Brazilian wasp (Polybia paulista) (Credit: Prof Mario Palma/Sao Paulo State University)

Usually, we try to avoid stinging creatures. Although they play an important part is nature, it's almost an instinct to run when you hear that "buzz." This may not be the right reaction in all cases, though. Scientists from Leeds University and São Paulo State University have actually found a way to harness the toxins in the venom of the Brazilian wasp (Polybia paulista) and use them to combat certain cancers.

And don't worry. These scientists aren't suggesting you just walk into a wasp nest and hope for the best.

Intelligent Venom:

The wasp's venom contains a "smart drug" that is aptly named. The specific toxin, known as MP1, is able to seek out and destroy tumor cells in the body while ignoring healthy cells. The venom acts like a weapon, blowing "gaping holes" in the membranes of tumor cells.

Specifically, the toxin destroys the outer protective layer by interacting with lipids, resulting in important molecules leaking out of the cell. In seconds, these RNA and proteins escape the cancerous cells, causing them to die.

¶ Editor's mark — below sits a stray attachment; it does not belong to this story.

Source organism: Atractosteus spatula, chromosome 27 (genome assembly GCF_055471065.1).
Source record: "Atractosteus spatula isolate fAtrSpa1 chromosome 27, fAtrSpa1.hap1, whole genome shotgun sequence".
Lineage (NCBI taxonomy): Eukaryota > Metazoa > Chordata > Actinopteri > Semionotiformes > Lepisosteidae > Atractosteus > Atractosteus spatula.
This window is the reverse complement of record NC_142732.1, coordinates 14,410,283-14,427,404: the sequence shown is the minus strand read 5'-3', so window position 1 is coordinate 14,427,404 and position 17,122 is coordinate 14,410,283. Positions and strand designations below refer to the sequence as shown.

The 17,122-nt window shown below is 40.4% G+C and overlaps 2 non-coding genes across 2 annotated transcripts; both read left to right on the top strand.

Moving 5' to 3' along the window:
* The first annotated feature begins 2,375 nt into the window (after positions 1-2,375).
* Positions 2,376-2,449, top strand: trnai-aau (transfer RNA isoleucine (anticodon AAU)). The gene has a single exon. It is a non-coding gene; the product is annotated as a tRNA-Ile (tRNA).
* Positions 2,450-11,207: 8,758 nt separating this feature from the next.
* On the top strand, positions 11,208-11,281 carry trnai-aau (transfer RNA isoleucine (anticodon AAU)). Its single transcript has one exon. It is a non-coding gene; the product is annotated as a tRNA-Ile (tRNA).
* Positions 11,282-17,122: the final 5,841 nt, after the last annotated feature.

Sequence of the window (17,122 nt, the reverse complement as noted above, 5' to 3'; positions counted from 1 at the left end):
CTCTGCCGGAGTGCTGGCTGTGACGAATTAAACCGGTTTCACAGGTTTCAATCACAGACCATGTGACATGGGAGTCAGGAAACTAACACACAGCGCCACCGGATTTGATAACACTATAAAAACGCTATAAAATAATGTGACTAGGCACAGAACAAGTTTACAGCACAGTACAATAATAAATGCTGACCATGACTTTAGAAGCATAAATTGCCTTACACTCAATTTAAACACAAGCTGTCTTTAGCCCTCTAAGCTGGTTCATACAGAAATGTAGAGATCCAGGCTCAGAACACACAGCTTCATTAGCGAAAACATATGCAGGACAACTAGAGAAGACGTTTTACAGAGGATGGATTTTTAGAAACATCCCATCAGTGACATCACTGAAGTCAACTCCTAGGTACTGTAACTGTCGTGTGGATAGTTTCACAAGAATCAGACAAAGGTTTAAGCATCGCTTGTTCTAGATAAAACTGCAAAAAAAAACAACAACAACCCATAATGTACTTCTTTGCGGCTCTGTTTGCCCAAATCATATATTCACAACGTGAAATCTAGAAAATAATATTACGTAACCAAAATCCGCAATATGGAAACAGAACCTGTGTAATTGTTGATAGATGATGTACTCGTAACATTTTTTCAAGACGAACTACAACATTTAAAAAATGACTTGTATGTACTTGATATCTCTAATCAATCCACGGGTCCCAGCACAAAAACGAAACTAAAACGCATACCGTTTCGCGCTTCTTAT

The cancerous cells store the specific susceptible lipids on the outside of their membrane, while noncancerous cells store the lipids on the inner membrane. This is how healthy cells avoid destruction during treatment.

Future Uses:

Dr Paul Beales, a researcher from Leeds University, said that this treatment, “would be an entirely new class of anti-cancer drugs.

There are many ways in which harnessing this new therapy would be useful in cancer treatment, especially when multiple drugs are used simultaneously. For example, the venom can target the cell membrane while another drug can attack different parts of the cell.

Using a toxin to attack the fatty cell membrane has been shown to suppress the growth of prostate and bladder cancer cells. It even has an effect on leukemia cells that are otherwise resistant to drugs.

Modification and Dangers:

Scientists hope to study MP1's structure, and even modify it, in order to improve its potency and selectivity. They plan to alter its amino acid sequence to see how the toxin's structure relates to its function. It's also important to be sure that MP1 won't attack healthy cells before the treatment is widely used.

Another important factor to be considered is the role of the toxin as an allergen. Even if the toxin kills cancerous cells, it could have a significant effect on the body as a whole if the patient is severely allergic to the venom.

For now, researchers are exploring the best ways to treat these reactions. The initial cancer-treatment studies were published in the Biophysical Journal

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